The Postgrad’s Guide to Going Back to College

Posted on September 14, 2010

0


.

As one of the thousands of so called ‘mature’ (that description doesn’t really apply to me) people to be returning to college this September after a year of rejection and belittlement from the economically challenged world as we know it, I’m taking the fact that I was accepted into a postgraduate course very seriously indeed. After all, this is my chance to further my qualifications – you only get one crack at it and all that. Or at least that’s what my poor battle-weary parents are saying as they prepare to lose both me and my sister who begins her third level adventure this year.

.

As a postgraduate student you might say this will all be a bit old hat to me. Been there, done that. To a certain extent, that’s true enough but you have to take into consideration all of the things that go with these new life transitions: you have to make friends all over again; you have to play the role of the ‘lost on campus, don’t know where I’m going’ schmuck who walks in late to lectures to find a hall of a thousand people staring at them; and you have to find accommodation, something which, in past experience was one of the most difficult tasks. I’m also moving from a place in IADT to the more conventional shores of DCU, which, anyone who’s visited IADT will tell you, might be akin to a culture shock in reverse. (Or moving from the loony bin to the waiting room.)

.

There are a few things though that will be greatly welcomed:

.

  1. The Structure. Sure when you’re a lady/lad of leisure (‘on the social’), you work on your own rules. You get up when you want, eat when you want, drink when you want and feed the dog only on every other odd Thursday. But that routine gets pretty old after a while – a grand total of three and a half weeks if I remember rightly. Your home town quickly becomes the victim of the ‘same old, same old’ banner. You discover that your favourite pub has shut down irrevocably; the cinema has upped its prices and its location from the town centre to the suburbs; and the marina is off limits because it’s been overrun by skater punks who like jumping over benches. Preferably while YOU are sitting on them. All of a sudden the chapel in IADT seems like heaven, the Helix an unchartered territory. Hell, even the concrete jungle of UCD seems a more appealing option.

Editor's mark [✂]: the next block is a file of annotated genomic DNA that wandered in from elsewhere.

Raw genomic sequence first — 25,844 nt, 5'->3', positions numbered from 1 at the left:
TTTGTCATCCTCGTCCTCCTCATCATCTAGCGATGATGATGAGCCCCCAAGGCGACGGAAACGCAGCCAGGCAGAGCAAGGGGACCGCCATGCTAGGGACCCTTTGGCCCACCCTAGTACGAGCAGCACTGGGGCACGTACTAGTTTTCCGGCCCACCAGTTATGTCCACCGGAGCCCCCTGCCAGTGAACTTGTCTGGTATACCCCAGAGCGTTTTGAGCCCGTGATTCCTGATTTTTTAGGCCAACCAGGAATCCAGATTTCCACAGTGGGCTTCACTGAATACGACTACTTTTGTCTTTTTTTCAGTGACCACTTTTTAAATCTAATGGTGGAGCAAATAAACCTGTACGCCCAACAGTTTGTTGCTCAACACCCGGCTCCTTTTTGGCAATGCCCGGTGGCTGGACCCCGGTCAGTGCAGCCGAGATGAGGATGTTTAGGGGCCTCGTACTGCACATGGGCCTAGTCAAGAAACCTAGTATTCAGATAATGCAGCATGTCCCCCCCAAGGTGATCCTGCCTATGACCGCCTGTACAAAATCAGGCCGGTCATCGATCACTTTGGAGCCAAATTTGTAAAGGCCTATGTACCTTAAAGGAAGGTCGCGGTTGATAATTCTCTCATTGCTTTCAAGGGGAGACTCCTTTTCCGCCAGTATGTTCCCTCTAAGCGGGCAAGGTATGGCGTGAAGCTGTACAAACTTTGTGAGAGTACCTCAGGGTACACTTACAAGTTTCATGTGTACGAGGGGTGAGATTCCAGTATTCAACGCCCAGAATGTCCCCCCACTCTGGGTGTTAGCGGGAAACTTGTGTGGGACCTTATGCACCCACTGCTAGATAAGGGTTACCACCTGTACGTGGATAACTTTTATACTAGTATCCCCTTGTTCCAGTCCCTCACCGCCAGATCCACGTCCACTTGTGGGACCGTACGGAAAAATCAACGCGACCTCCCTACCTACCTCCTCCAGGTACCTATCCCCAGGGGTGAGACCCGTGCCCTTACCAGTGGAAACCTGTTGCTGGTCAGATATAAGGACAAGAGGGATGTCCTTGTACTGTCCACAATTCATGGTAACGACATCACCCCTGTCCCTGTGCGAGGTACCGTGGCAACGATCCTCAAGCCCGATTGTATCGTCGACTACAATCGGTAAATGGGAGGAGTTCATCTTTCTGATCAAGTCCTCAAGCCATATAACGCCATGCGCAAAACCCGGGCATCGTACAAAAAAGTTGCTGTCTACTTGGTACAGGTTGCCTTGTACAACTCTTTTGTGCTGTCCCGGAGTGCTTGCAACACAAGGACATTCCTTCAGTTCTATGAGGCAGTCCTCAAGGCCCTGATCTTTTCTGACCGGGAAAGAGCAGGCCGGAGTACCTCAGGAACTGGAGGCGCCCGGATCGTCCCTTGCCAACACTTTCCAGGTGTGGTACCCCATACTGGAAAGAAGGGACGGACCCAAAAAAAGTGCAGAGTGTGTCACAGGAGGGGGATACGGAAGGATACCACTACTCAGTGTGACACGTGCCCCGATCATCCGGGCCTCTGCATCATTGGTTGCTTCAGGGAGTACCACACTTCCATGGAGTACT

.

  1. The Work. Yes, ok, so everyone says you’ll be working for long enough but when you spend a year unsuccessfully looking for someone to peer over your shoulder and tell you you’re doing something wrong, you realise just how boring life is without something to do. Even if you hate what you’re doing. While undergraduate thesis writing left me with the feeling that I would never willingly engage with the topic I focused on ever again, it soon passed and I was cheering Wexford on in the vain hope that we might win a hurling match sometime this century. While it may sound overly obnoxious, there’s nothing like that sense of purpose to put you in a good mood. And while you may actively engage in personal projects over the year off, it really takes that ‘Do it or you’re dead’ threat to get you on the move. It’s also quite refreshing to engage your brain in something more challenging than beating your top score on Spider Solitaire or making sure you don’t throw a black sock in with a pile of whites.

.

  1. The Social. No, not welfare, life. In what other institution will you rob a ‘Men At Work’ sign on your way home from the pub and deposit it in your overly 70s furnished sitting room? When else would you rob a bowling ball from the nearest alley and attempt to play basketball with it at 4 o’clock in the morning? In the top floor apartment. While ‘social’ is not supposed to be code for ‘mayhem’ in normal, conventional circumstances, college life takes liberties with terminology and pretty soon your ‘social’ life can end with a Garda visit to your apartment while your flatmate picks themselves out of a bush in the adjoining park.

.

So, as I gear up to register and finalise my decision to embark on another trip into the abyss of college life, I can’t help but feel ridiculously excited about the whole thing. As well as that, there’s the hope that maybe the economic situation will have stabilised by the time I finish up in a year. There’s that hope and renewed vigour that maybe when I get out in a year’s time (sounds like I’m talking about a prison sentence) things will be different, the world will be brighter and I’ll have a dozen job offers on my doorstep all saying the same thing: “Pick Me!”

.

For now though, I simply can’t wait to go back to college.